Aug
31
2015
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Sunday
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Partly Cloudy
Monday
High 86° / Low 65°

Government Section :: Page 59

  • Business park’s widened road elicits concern

    The Village of Yellow Springs is considering a plan to create a new entrance off Dayton-Yellow Springs Road directly into the Center for Business and Education (CBE), the new business park created by Community Resources on the west edge of the village. Though the authority to approve the intersection rests with the Greene County Engineer, Village Council will discuss the proposal when the park, which was annexed into the village in 2005, comes up for approval as a subdivision later this year.

  • Rate hike gets initial approval

    At its Jan. 19 meeting, Village Council gave initial approval to a water rate increase that will take place over five years, beginning in April 2010, by unanimously passing the first reading of a new ordinance. Council will vote on the final reading for the rate hike at its Feb. 1 meeting.

  • Council, YSCR future partners?

    What is the best strategy for economic development in Yellow Springs? What role, if any, should the nonprofit group Community Resources play in advising the Village on development? What stands in the way of Community Resources and Village Council working together?

  • Village Council — New economic sustainability group considered

    At their Jan. 4 meeting, Village Council members continued an extended discussion on how the Village should best address economic development by considering a proposal for an economic sustainability commission from Council President Judith Hempfling, and discussed concerns about a new ordinance establishing procedures to notify citizens about public meetings.

  • Village Council— New meeting rules approved

    At their Dec. 21 meeting, members of Village Council unanimously gave preliminary approval to a new ordinance on procedures for calling public meetings.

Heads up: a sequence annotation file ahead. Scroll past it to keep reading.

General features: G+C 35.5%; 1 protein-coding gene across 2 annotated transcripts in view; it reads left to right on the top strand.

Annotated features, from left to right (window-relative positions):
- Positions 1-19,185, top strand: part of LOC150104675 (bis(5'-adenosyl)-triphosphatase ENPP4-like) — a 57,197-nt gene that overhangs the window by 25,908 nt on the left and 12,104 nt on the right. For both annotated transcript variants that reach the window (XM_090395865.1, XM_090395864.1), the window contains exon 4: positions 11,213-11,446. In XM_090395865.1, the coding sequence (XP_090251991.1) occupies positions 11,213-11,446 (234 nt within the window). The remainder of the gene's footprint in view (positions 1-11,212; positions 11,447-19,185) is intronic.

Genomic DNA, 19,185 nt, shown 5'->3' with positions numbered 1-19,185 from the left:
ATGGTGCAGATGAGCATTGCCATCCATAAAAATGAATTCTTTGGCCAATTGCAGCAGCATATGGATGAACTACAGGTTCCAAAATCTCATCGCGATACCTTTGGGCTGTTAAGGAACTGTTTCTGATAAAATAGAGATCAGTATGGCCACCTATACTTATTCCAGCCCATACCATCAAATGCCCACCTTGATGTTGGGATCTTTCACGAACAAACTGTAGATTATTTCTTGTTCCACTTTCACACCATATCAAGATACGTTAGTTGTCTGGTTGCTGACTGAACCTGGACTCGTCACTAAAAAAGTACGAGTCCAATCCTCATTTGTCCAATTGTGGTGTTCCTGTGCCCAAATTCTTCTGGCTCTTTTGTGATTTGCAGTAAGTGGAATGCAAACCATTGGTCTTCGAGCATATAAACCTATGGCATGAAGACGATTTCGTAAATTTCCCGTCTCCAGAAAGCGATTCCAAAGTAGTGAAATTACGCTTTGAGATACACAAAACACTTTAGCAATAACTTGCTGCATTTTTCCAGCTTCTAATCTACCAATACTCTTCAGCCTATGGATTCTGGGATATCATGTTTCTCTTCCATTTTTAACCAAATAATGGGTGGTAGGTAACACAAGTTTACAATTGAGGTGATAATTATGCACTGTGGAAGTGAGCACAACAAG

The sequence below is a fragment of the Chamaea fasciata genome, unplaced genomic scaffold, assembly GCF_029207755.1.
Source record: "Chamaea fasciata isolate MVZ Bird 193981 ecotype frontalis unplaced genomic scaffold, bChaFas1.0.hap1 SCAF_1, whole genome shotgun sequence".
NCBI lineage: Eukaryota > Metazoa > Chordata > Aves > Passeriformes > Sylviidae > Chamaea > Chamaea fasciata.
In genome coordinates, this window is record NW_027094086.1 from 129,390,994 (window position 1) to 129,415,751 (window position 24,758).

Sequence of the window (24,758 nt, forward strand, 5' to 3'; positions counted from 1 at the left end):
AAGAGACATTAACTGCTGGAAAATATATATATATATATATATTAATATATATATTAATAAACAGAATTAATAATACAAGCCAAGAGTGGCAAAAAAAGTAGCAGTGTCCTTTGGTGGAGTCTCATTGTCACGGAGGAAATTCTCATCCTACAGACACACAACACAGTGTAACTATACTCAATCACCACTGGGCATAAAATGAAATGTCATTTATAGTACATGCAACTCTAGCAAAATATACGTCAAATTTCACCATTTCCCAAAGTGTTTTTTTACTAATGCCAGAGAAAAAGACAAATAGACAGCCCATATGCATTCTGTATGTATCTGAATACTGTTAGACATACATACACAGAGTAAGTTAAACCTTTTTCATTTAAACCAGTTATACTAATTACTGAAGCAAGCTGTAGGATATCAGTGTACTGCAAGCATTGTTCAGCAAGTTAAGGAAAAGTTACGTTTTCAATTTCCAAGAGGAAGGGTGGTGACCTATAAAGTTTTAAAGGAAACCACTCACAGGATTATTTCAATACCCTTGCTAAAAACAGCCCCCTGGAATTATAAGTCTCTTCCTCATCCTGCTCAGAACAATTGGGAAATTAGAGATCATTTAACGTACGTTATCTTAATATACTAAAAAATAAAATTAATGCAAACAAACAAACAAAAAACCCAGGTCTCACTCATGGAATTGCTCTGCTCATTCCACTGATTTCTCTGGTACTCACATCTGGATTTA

“I feel strongly that we want to be as transparent as possible,” said Council President Judith Hempfling. “With this in place, I’m comfortable that we’ve done everything that we can do.”

  • Council considers rate hike

    At the Dec. 7 Village Council meeting, Village Manager Mark Cundiff recommended that the Village increase water rates next year in order to address water department capital needs. The last water rate increase was in 2001, and expenses have gone up since then, while some major utility users have been lost, according to Cundiff. Consequently, the water utility fund is operating at a deficit.

  • Village to lease Stutzman property

    In an interview this week, Cundiff said that, while Stutzman remained current with rent payments, he had not responded to a request from Council many months ago for a plan regarding how he planned to keep current with rent over the winter months. Stutzman’s lease is being terminated due to his not responding to Council’s request for a plan, Cundiff said.

  • Village seeks energy grant

    In the interest of supporting energy conservation measures, Village Council members agreed at a special meeting on Friday, Dec. 11, to sign the Village on as a municipal sponsor of a grant proposal to develop an affordable home retrofit process for energy efficiency. The Village will support Community Solutions and an area business in the application for federal stimulus grant money, which if awarded, will need further action by Council to participate in the program.

  • Visioning to turn ideas into goals

    The second stage of the community visioning process kicks off this Saturday morning, Dec. 12, at 10 a.m. in the Yellow Springs High School gym, and it is not a meeting to miss, according to organizers. The 855 ideas generated by community members in the first round of public workshops stand sorted into 14 topic categories. Now, villagers and Miami Township residents are invited to help discern goals from these raw ideas that everyone can agree to move forward with.

  • Plug pulled on power plant

    The Village made what some would call a wise and prescient decision last year when it declined to sign on to the coal-fired power plant American Municipal Power, Inc. planned to build along the Ohio River. AMP announced last week on Nov. 25 that it was terminating the AMPGS project due to a spike in construction cost estimates that rendered the project unaffordable for its customers.